When there has been a deliberate change though—one that is important for future development and that almost certainly won’t be changing back—then that sort of apology can be counter productive. If you know that a feature has been removed and is gone for good, it’s unhelpful to offer false hope to a customer of “recording your feedback” and “voting for that to be returned”. It will probably never happen.
Stop apologising to customers and start leading them – Mathew Patterson.
People turn to customer support for help, expertise, and reassurance. However, in my experience customer support teams too often respond with uncertainty.
I find a core cause of this to be one particular way of phrasing written replies. It stems from how we try to make replies conversational and relatable. We throw around words like “should” or “looks like” without understanding what they convey to someone confused and frustrated with your product.
In certain cases WordPress.com users have to rely on Happiness Engineers to manually transfer their blog to another account. A couple years ago I found we frequently wrote back to those customers to say, “That blog should now be under your other account.” Should. If you are on the receiving end of that sentence your first question could rightly be, “Well is it?!”
It takes one step and one word change to improve that. First, trust that you did things correctly but verify to be sure. Second, rewrite the above example to, “That blog is now under your other account.” Simple, yes, but a much greater sense of certainty.
In support we are frequently the ones making a change behind the scenes. In some cases we manually fix something vexing the user. In others we let someone know we fixed an earlier bug. In all cases we should be certain in our language. Certainty and expertise is what builds trust.
If you write a support reply and find yourself unsure of something, do the work necessary to be sure everything is working properly. The extra time will build trust with the user by removing doubt. Removing doubt and illustrating that someone can trust you as an expert is one surefire way end up with happier users.
Full stack writing (and publishing). Craig Mod writes about Hi, which is now open to the public. I’ve used the beta a few times. It’s a neat tool.
Why grad schools should require students to blog. Great post about the impact consistent, public writing has upon dissertation work.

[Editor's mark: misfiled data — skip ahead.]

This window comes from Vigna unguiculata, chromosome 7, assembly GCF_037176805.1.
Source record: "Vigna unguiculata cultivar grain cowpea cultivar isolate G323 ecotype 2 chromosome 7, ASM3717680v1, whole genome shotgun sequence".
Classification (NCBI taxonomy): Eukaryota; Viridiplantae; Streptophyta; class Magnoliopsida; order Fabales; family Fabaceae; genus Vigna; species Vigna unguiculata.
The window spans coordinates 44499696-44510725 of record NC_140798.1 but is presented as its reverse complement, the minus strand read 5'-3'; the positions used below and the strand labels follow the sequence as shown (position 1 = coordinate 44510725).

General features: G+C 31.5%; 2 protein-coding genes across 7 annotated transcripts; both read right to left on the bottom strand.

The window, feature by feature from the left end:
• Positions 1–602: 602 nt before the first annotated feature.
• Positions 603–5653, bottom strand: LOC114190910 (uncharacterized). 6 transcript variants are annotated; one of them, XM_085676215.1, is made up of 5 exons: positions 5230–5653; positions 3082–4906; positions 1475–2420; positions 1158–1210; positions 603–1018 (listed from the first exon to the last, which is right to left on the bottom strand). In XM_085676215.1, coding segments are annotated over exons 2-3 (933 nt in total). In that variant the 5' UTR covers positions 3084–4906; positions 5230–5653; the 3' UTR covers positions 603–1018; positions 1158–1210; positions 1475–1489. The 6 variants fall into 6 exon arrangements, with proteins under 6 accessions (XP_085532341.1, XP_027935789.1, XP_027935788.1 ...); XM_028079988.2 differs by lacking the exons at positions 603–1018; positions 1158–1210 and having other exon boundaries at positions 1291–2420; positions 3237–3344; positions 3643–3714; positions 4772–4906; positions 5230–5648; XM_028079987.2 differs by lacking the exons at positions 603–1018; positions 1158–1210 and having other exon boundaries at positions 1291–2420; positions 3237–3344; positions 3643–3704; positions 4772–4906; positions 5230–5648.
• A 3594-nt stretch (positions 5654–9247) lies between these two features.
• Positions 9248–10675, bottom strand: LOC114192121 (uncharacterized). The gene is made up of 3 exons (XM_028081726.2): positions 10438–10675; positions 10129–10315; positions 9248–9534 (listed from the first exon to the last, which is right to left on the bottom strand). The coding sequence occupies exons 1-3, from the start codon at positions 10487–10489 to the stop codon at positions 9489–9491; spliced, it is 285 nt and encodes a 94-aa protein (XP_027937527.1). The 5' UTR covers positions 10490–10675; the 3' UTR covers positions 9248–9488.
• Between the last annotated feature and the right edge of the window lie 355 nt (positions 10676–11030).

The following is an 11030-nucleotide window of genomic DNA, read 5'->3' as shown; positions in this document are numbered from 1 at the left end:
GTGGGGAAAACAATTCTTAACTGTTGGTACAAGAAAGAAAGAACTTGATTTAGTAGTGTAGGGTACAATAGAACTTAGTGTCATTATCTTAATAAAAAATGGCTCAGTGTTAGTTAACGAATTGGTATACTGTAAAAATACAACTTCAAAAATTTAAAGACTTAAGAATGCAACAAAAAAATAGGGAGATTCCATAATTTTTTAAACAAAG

In 2010 I wrote nearly 11,000 words in WordPress for my senior thesis. While it’s less polished I spent the last two days writing 8,300 words. My fingers are ready for a break. On to 3 weeks of vacation now.
What is the business of literature?, by Richard Nash, is one of my all-time favorite essays about authorship and publishing. The entire piece is phenomenal and this bit was perhaps my favorite:
It was a sign, almost one hundred years ago, of the book beginning to achieve what most technology will never accomplish—the ability to disappear. Walk into the reading room of the New York Public Library and what do you see? Laptops. Books, like the tables and chairs, have receded into the backdrop of human life. This has nothing to do with the assertion that the book is counter-technology, but that the book is a technology so pervasive, so frequently iterated and innovated upon, so worn and polished by centuries of human contact, that it reaches the status of Nature.
Add that to Instapaper and settle in for some thought-provoking reading.
Bonus link on a related note is Fetishizing the Text, by Kieran Healy.
A couple weeks ago Patrick Rhone mentioned that:
It is kind of sad that, in 2012, I have yet to see a blogging engine with a post editor designed for doing the very thing we online writers go there to do… Write.
Shawn Blanc mentioned that WordPress has a built in fullscreen editor that is pretty minimal. He’s right, the fullscreen editor is one of my favorite additions from the past couple years. The new media improvements are even better.
The code is hosted over on GitHub in case you want to give the plugin a spin. I’m positive the plugin isn’t for everyone, that’s fine.
Anthologies have the potential to finally make good on the purpose of all our automated archiving and collecting: that we would actually go back to the library, look at the stuff again, and, holy moses, do something with it. A collection that isn’t revisited might as well be a garbage heap.
I dig the notion of this coming to pass. Between Twitter favorites, Pinboard, Instapaper likes, and links on this blog I sometimes wonder what percentage of things I mark will actually be seen again. Something I need to get better about doing.